Electrical and Computer Engineering ETDs

Publication Date

7-8-2009

Abstract

The last decade has seen many advances in high-speed networking technologies. At the Layer 1 fiber-optic level, dense wavelength division multiplexing (DWDM) has seen fast growth in long-haul backbone/metro sectors. At the Layer 1.5 level, revamped next-generation SONET/SDH (NGS) has gained strong traction in the metro space, as a highly flexible sub-rate' aggregation and grooming solution. Meanwhile, ubiquitous Ethernet (Layer 2) and IP (Layer 3) technologies have also seen the introduction of new quality of service (QoS) paradigms via the differentiated services (Diff-Serv) and integrated services (Intserv) frameworks. In recent years, various control provisioning standards have also been developed to provision these new networks, e.g., via efforts within the IETF, ITU-T, and OIF organizations. As these networks technologies gain traction, there is an increasing need to internetwork multiple domains operating at different technology layers, e.g., IP, Ethernet, SONET, DWDM. However, most existing studies have only looked at single domain networks or multiple domains operating at the same technology layer. As a result, there is now a growing level of interest in developing expanded control solutions for multi-domain/multi-layer networks, i.e., IP-SONET-DWDM. Now given the increase in the number of inter-connected domains, it is difficult for a single entity to maintain complete 'global' information across all domains. Hence, related solutions must pursue a distributed approach to handling multi-domain/multi-layer problem. Namely, key provisions are needed in the area of inter- domain routing, path computation, and signaling. The work in this thesis addresses these very challenges. Namely, a hierarchical routing framework is first developed to incorporate the multiple link types/granularities encountered in different network domains. Commensurate topology abstraction algorithms and update strategies are then introduced to help condense domain level state and propagate global views. Finally, distributed path computation and signaling setup schemes are developed to leverage the condensed global state information and make intelligent connection routing decisions. The work leverages heavily from graph theory concepts and also addresses the inherent distributed grooming dimension of multi-layer networks. The performance of the proposed framework and algorithms is studied using discrete event simulation techniques. Specifically, a range of multi-domain/multi-layer network topologies are designed and tested. Findings show that the propagation of inter-domain tunneled link state has a huge impact on connection blocking performance, lowering inter-domain connection blocking rates by a notable amount. More importantly, these gains are achieved without any notable increase in inter-domain routing loads. Furthermore, the results also show that topology abstraction is most beneficial at lower network load settings, and when used in conjunction with load-balancing routing.'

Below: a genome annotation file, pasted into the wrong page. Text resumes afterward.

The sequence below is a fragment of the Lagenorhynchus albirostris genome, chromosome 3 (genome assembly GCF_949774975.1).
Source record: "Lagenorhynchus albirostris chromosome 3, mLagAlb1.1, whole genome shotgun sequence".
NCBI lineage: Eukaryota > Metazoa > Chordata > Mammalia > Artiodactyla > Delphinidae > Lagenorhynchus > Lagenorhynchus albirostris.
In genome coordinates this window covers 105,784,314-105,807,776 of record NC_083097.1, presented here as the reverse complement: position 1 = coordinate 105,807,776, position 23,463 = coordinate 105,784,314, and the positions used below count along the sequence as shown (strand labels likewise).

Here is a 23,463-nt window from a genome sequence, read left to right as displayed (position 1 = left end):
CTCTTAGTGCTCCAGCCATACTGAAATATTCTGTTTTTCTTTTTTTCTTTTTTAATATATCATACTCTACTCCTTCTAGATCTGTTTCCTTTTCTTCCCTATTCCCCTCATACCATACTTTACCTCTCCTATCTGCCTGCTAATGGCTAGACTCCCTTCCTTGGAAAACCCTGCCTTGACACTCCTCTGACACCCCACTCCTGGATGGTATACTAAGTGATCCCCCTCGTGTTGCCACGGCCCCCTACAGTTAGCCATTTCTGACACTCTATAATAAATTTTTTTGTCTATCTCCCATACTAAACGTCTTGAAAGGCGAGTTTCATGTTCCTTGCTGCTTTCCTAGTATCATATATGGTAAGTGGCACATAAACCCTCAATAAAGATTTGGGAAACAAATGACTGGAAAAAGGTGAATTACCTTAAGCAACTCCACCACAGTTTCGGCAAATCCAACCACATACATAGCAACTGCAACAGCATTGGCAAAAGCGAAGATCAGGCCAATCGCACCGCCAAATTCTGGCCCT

Keywords

Internetworking (Telecommunication), Computer networks--Management, Routing (Computer network management)

Document Type

Thesis

Language

English

Degree Name

Computer Engineering

Level of Degree

Masters

Department Name

Electrical and Computer Engineering

First Advisor

Ghani, Nasir

First Committee Member (Chair)

Ghani, Nasir

Second Committee Member

Abdallah, Chaouki

Third Committee Member

Shu, Wei Wennie

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